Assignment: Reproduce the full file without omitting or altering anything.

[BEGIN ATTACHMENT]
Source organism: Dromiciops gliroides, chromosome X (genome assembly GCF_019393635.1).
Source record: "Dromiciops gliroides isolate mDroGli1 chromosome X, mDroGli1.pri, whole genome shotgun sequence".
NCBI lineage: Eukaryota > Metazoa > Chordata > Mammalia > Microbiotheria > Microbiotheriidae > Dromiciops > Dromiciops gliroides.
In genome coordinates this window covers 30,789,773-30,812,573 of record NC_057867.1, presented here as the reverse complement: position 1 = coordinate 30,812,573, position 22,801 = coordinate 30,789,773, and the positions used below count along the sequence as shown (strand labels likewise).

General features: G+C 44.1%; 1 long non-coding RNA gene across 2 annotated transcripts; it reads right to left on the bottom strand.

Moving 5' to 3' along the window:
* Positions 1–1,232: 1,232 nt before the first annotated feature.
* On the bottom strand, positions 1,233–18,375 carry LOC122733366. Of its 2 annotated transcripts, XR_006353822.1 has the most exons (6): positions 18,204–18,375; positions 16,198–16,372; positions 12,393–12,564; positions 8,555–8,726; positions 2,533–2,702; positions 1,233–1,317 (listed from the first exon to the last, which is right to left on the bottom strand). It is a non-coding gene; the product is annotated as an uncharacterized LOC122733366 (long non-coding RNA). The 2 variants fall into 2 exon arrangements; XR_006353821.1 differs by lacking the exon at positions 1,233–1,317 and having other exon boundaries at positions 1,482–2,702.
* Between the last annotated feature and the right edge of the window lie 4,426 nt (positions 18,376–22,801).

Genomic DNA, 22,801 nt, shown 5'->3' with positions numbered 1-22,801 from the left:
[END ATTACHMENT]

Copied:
Source organism: Dromiciops gliroides, chromosome X (genome assembly GCF_019393635.1).
Source record: "Dromiciops gliroides isolate mDroGli1 chromosome X, mDroGli1.pri, whole genome shotgun sequence".
NCBI lineage: Eukaryota > Metazoa > Chordata > Mammalia > Microbiotheria > Microbiotheriidae > Dromiciops > Dromiciops gliroides.
In genome coordinates this window covers 30,789,773-30,812,573 of record NC_057867.1, presented here as the reverse complement: position 1 = coordinate 30,812,573, position 22,801 = coordinate 30,789,773, and the positions used below count along the sequence as shown (strand labels likewise).

General features: G+C 44.1%; 1 long non-coding RNA gene across 2 annotated transcripts; it reads right to left on the bottom strand.

Moving 5' to 3' along the window:
* Positions 1–1,232: 1,232 nt before the first annotated feature.
* On the bottom strand, positions 1,233–18,375 carry LOC122733366. Of its 2 annotated transcripts, XR_006353822.1 has the most exons (6): positions 18,204–18,375; positions 16,198–16,372; positions 12,393–12,564; positions 8,555–8,726; positions 2,533–2,702; positions 1,233–1,317 (listed from the first exon to the last, which is right to left on the bottom strand). It is a non-coding gene; the product is annotated as an uncharacterized LOC122733366 (long non-coding RNA). The 2 variants fall into 2 exon arrangements; XR_006353821.1 differs by lacking the exon at positions 1,233–1,317 and having other exon boundaries at positions 1,482–2,702.
* Between the last annotated feature and the right edge of the window lie 4,426 nt (positions 18,376–22,801).

Genomic DNA, 22,801 nt, shown 5'->3' with positions numbered 1-22,801 from the left: